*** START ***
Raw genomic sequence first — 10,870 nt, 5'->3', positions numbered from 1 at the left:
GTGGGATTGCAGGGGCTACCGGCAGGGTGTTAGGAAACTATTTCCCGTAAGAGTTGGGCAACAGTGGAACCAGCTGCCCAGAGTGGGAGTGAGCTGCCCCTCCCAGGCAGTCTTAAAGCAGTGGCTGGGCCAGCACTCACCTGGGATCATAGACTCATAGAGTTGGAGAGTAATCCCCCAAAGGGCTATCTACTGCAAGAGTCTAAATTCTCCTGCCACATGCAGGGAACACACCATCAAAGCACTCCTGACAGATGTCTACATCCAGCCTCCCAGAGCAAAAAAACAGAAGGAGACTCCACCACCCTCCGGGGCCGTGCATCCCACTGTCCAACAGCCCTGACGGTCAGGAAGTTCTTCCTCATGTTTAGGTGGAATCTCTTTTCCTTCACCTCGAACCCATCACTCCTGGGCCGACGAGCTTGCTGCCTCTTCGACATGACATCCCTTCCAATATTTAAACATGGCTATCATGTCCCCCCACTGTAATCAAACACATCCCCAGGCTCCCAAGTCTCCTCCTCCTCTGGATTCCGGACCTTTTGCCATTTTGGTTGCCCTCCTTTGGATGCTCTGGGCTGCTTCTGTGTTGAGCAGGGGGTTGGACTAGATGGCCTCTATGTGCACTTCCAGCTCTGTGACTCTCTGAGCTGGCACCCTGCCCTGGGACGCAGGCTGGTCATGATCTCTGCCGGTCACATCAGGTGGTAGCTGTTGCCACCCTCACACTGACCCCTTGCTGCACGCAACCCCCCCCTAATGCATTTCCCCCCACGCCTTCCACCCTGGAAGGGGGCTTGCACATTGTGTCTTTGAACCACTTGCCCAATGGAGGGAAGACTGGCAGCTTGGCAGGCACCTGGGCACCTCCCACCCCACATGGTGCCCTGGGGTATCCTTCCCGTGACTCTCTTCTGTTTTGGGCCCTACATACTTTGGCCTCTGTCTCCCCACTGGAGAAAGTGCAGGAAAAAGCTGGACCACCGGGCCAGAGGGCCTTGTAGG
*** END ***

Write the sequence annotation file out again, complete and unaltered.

Raw genomic sequence first — 10,870 nt, 5'->3', positions numbered from 1 at the left:
GTGGGATTGCAGGGGCTACCGGCAGGGTGTTAGGAAACTATTTCCCGTAAGAGTTGGGCAACAGTGGAACCAGCTGCCCAGAGTGGGAGTGAGCTGCCCCTCCCAGGCAGTCTTAAAGCAGTGGCTGGGCCAGCACTCACCTGGGATCATAGACTCATAGAGTTGGAGAGTAATCCCCCAAAGGGCTATCTACTGCAAGAGTCTAAATTCTCCTGCCACATGCAGGGAACACACCATCAAAGCACTCCTGACAGATGTCTACATCCAGCCTCCCAGAGCAAAAAAACAGAAGGAGACTCCACCACCCTCCGGGGCCGTGCATCCCACTGTCCAACAGCCCTGACGGTCAGGAAGTTCTTCCTCATGTTTAGGTGGAATCTCTTTTCCTTCACCTCGAACCCATCACTCCTGGGCCGACGAGCTTGCTGCCTCTTCGACATGACATCCCTTCCAATATTTAAACATGGCTATCATGTCCCCCCACTGTAATCAAACACATCCCCAGGCTCCCAAGTCTCCTCCTCCTCTGGATTCCGGACCTTTTGCCATTTTGGTTGCCCTCCTTTGGATGCTCTGGGCTGCTTCTGTGTTGAGCAGGGGGTTGGACTAGATGGCCTCTATGTGCACTTCCAGCTCTGTGACTCTCTGAGCTGGCACCCTGCCCTGGGACGCAGGCTGGTCATGATCTCTGCCGGTCACATCAGGTGGTAGCTGTTGCCACCCTCACACTGACCCCTTGCTGCACGCAACCCCCCCCTAATGCATTTCCCCCCACGCCTTCCACCCTGGAAGGGGGCTTGCACATTGTGTCTTTGAACCACTTGCCCAATGGAGGGAAGACTGGCAGCTTGGCAGGCACCTGGGCACCTCCCACCCCACATGGTGCCCTGGGGTATCCTTCCCGTGACTCTCTTCTGTTTTGGGCCCTACATACTTTGGCCTCTGTCTCCCCACTGGAGAAAGTGCAGGAAAAAGCTGGACCACCGGGCCAGAGGGCCTTGTAGG